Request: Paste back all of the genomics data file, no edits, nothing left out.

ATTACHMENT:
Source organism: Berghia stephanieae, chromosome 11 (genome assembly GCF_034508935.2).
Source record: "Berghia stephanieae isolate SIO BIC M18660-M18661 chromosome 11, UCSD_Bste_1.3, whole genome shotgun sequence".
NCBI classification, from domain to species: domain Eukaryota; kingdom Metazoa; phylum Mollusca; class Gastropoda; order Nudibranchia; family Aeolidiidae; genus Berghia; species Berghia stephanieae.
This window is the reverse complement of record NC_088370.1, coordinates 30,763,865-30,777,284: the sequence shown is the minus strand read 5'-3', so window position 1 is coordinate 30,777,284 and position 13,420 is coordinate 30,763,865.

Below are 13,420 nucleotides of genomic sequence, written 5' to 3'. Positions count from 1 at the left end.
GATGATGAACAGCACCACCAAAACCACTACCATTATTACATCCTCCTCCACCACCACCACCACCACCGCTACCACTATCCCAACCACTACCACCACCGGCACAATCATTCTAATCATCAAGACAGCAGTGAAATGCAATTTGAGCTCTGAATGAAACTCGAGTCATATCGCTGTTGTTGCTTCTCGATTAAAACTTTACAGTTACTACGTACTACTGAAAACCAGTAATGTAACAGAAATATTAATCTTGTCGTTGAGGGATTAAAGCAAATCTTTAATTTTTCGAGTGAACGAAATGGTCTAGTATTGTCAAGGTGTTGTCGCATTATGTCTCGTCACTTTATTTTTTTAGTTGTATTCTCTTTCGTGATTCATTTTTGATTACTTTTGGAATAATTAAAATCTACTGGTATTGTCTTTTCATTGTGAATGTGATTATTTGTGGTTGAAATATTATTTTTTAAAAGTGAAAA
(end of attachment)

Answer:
Source organism: Berghia stephanieae, chromosome 11 (genome assembly GCF_034508935.2).
Source record: "Berghia stephanieae isolate SIO BIC M18660-M18661 chromosome 11, UCSD_Bste_1.3, whole genome shotgun sequence".
NCBI classification, from domain to species: domain Eukaryota; kingdom Metazoa; phylum Mollusca; class Gastropoda; order Nudibranchia; family Aeolidiidae; genus Berghia; species Berghia stephanieae.
This window is the reverse complement of record NC_088370.1, coordinates 30,763,865-30,777,284: the sequence shown is the minus strand read 5'-3', so window position 1 is coordinate 30,777,284 and position 13,420 is coordinate 30,763,865.

Below are 13,420 nucleotides of genomic sequence, written 5' to 3'. Positions count from 1 at the left end.
GATGATGAACAGCACCACCAAAACCACTACCATTATTACATCCTCCTCCACCACCACCACCACCACCGCTACCACTATCCCAACCACTACCACCACCGGCACAATCATTCTAATCATCAAGACAGCAGTGAAATGCAATTTGAGCTCTGAATGAAACTCGAGTCATATCGCTGTTGTTGCTTCTCGATTAAAACTTTACAGTTACTACGTACTACTGAAAACCAGTAATGTAACAGAAATATTAATCTTGTCGTTGAGGGATTAAAGCAAATCTTTAATTTTTCGAGTGAACGAAATGGTCTAGTATTGTCAAGGTGTTGTCGCATTATGTCTCGTCACTTTATTTTTTTAGTTGTATTCTCTTTCGTGATTCATTTTTGATTACTTTTGGAATAATTAAAATCTACTGGTATTGTCTTTTCATTGTGAATGTGATTATTTGTGGTTGAAATATTATTTTTTAAAAGTGAAAA